In my own work, helping people with money stuff has straddled remedial and compensatory learning.
Remedial learning is about learning the information or skills a basic education is supposed to provide in any given context. For example, in most industrial nations, people are expected to learn, in school, how money works. I'm not talking high finance here: I mean the simple stuff like how many fives make a hundred, or how much change to expect when you hand over a ten for a $5.69 purchase.
This can be done with pen and paper, through roll playing (with or without props), or using computer programs like the Loose Change game pictured below.
Remedial learning can be functional. Presumably, it should be functional, but I'm not always sure that's the case. It becomes more functional, I think, when it crosses modalities, if I can put it like that.
Sometimes, when people play loose change, they do better than they would just working things out on paper. In that case, I usually encourage some paper work just to fill out their understanding. Sometimes, people bring pencil and paper to the game, which is fine. I do remind them that they're unlikely to have paper the next time they're at the cash register. But that's okay. Sometimes, people say things like, "I can do this easily when I have real money in my hands." That's a good thing, but it doesn't mean they can't benefit from approaching the problem in a different way. (Assuming, always, learners are choosing these tasks on their own.)
Another example of remedial learning is helping learners fill out cheques. I usually make up some bills - just numbers, nothing fancy - and then get them to "write cheques" using these (doc, pdf) fakes. [Update: these links aren't working, and I don't know why - sorry.] Again, this is something we assume people learn in school - though my parents taught me, and I'm sure I never received any such instruction in my twelve years!
There are lots of money related remedial tools out there on the web; including some pretty fancy ones like the Understanding Your Pay Stub lesson that's part of Issue 6 of the Wellington County (Ont.) Learning Centre's Learning Edge online tool. If you're not sure where to start, I'd suggest going on NALD and searching for money in the Learning Materials section of their Library.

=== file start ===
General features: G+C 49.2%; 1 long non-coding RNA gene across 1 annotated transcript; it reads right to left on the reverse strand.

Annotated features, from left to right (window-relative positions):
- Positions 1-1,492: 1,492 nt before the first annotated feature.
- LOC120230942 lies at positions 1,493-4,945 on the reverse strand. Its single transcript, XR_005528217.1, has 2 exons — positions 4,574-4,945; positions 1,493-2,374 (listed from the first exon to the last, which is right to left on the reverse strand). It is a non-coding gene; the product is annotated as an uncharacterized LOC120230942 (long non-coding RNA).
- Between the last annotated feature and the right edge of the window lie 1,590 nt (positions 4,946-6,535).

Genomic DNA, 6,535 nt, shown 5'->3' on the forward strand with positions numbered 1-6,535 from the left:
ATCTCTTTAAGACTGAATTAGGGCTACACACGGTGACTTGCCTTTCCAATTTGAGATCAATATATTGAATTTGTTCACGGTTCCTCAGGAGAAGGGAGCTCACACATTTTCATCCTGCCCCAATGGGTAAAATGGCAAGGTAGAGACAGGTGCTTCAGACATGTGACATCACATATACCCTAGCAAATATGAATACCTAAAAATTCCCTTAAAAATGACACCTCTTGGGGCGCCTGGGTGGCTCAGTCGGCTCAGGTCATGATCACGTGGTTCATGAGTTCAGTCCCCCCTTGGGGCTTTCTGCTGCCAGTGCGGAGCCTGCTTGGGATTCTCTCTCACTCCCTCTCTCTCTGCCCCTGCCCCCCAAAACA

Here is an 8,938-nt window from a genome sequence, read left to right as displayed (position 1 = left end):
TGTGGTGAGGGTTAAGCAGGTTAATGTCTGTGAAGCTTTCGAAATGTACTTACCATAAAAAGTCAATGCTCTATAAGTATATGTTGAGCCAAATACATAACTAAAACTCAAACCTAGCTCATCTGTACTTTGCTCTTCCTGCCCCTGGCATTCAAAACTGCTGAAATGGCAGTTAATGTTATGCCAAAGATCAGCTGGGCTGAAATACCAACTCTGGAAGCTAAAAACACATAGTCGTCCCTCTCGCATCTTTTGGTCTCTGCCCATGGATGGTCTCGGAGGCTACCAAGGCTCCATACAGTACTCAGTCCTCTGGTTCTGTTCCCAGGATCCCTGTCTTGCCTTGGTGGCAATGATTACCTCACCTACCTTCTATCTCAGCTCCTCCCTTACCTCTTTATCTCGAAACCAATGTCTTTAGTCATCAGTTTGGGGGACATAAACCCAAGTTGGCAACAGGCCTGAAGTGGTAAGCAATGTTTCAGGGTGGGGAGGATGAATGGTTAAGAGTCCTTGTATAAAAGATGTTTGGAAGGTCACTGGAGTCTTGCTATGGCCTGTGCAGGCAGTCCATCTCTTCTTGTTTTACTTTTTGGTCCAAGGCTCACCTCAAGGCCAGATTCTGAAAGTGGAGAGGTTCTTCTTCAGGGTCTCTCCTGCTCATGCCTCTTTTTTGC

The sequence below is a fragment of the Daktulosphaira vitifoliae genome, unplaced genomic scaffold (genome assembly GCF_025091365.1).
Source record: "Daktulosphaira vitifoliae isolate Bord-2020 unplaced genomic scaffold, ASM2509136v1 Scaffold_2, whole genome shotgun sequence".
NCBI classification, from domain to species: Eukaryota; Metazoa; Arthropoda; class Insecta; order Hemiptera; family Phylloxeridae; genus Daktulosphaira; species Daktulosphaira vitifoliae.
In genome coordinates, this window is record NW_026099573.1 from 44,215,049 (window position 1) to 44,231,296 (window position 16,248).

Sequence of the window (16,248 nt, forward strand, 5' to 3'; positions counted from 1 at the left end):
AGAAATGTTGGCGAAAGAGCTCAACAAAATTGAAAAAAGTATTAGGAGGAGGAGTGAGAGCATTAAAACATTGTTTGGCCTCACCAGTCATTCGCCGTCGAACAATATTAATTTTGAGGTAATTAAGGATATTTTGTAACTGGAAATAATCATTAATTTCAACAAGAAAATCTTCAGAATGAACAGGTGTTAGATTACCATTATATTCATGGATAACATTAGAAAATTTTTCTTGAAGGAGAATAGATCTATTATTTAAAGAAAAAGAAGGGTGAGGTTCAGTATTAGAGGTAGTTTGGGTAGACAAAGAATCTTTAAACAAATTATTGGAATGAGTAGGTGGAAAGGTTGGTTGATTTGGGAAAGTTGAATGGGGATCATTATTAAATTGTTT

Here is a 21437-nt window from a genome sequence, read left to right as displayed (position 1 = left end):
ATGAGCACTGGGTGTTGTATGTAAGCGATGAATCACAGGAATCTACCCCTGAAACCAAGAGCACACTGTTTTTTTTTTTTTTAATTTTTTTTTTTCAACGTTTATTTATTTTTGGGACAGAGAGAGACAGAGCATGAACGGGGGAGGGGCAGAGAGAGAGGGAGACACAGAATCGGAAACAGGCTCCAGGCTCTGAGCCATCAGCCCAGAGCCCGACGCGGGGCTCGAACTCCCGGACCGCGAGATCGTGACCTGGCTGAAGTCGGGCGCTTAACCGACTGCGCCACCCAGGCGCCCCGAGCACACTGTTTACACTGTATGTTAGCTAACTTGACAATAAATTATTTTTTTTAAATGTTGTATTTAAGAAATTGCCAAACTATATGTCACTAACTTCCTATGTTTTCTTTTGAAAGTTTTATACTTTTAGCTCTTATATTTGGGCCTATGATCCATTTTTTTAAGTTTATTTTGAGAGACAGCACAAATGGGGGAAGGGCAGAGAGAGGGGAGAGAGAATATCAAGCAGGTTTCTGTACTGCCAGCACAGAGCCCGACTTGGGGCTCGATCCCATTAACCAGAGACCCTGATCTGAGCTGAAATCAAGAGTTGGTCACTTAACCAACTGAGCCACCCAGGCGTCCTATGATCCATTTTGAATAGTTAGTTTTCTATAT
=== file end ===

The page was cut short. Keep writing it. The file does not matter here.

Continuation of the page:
Compensatory learning is about tasks, not skills. The goal is to find ways learners can compensate for an absence of skills or information.
For example, one time I and my lower-level learners used blank business cards to create our own wallet-sized guides - cheat-sheets, if you must - that showed what the after-tax cost of certain purchases would be. Lines on the cards read, "$10 plus 15% tax = $11.50" and "$15 plus 15% = $17.25" and so on. These were compensatory tools.
Another time, a gentleman and I wandered around a grocery store with a calculator. He was learning how to do his own shopping - how to feel secure that he had enough money to cover the items he brought to the cash. We'd spent some time earlier just using the calculator to add, subtract, multiply and divide. We spent some time totaling his bills, and playing with different payment plans. Then we did the store trip. From that point on, and for the first time in his life, he was able to shop independent of others.
Compensatory learning is always limited and always powerful - a vexing combination for everyone.
I understand the view of remedialists that calculators should be kept from adults unable to add or subtract by hand. But that's about schooling and, not incidentally, about telling people what to do. I worry less about remedial learning than doing what I can to make people's lives a little better right now, today, tomorrow at the latest.
Which is, I think, the work of literacy.